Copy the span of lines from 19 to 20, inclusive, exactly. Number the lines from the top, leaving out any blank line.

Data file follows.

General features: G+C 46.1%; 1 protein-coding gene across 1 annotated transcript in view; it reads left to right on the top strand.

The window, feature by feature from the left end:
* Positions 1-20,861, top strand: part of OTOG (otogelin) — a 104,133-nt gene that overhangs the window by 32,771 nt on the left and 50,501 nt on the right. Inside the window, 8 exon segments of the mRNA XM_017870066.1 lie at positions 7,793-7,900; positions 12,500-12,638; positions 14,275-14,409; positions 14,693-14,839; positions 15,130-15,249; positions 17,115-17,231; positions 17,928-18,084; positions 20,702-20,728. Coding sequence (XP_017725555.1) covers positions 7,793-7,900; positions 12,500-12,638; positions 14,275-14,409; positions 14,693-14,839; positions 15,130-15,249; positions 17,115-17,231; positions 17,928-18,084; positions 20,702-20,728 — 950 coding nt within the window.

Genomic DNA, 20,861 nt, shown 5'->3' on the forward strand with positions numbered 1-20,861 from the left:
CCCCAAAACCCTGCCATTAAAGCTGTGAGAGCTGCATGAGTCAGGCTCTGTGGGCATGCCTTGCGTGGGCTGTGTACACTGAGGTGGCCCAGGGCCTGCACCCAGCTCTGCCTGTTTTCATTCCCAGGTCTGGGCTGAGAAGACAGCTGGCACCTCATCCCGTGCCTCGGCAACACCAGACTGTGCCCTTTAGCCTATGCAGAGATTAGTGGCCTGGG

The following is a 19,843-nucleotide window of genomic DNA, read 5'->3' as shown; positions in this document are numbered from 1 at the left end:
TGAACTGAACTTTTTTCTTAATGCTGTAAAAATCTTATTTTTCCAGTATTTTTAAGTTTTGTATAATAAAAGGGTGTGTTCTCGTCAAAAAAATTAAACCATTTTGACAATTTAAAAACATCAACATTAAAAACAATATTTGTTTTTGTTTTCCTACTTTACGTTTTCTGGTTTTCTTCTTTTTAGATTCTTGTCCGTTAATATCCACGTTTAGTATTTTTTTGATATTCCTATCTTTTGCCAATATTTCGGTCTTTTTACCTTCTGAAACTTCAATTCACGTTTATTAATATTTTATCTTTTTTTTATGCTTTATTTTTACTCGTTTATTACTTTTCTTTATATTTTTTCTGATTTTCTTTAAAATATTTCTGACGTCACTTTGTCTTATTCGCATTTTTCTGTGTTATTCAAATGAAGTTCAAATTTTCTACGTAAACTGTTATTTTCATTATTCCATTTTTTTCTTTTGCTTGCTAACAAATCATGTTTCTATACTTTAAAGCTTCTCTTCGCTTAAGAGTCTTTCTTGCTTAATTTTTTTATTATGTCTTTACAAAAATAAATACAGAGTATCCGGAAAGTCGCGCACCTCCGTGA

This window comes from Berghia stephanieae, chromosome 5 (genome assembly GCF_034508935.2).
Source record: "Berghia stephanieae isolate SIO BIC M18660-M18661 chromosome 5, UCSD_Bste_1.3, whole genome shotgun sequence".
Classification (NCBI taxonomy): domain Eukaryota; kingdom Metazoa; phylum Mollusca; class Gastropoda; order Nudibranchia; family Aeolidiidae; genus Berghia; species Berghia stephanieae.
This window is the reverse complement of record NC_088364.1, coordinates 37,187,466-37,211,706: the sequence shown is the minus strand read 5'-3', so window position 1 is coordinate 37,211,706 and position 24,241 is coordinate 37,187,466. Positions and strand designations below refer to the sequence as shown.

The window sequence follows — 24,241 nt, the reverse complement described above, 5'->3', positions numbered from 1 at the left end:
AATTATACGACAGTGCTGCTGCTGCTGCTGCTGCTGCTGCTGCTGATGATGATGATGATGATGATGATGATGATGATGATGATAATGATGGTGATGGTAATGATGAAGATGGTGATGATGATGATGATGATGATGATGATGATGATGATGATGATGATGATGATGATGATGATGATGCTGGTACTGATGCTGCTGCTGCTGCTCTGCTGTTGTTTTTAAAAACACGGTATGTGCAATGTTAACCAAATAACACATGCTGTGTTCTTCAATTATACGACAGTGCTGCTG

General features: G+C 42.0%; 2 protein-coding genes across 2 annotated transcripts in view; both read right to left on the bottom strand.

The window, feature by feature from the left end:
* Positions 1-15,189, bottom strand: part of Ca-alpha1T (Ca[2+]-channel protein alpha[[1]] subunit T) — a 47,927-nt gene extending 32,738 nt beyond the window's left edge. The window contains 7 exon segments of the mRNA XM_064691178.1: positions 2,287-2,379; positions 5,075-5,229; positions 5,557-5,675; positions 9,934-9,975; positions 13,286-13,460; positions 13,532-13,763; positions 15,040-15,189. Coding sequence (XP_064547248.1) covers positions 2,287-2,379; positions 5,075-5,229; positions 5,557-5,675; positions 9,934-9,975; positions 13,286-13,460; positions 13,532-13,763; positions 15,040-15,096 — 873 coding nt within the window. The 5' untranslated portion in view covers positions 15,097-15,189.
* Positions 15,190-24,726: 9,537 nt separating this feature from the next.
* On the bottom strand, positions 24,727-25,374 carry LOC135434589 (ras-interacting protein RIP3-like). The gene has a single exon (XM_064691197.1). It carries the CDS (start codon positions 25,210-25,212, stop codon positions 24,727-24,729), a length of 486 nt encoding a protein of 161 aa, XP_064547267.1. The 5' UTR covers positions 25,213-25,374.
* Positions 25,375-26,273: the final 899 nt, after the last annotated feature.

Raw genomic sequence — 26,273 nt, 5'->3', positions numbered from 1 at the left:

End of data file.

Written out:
* Positions 25,375-26,273: the final 899 nt, after the last annotated feature.

Raw genomic sequence — 26,273 nt, 5'->3', positions numbered from 1 at the left: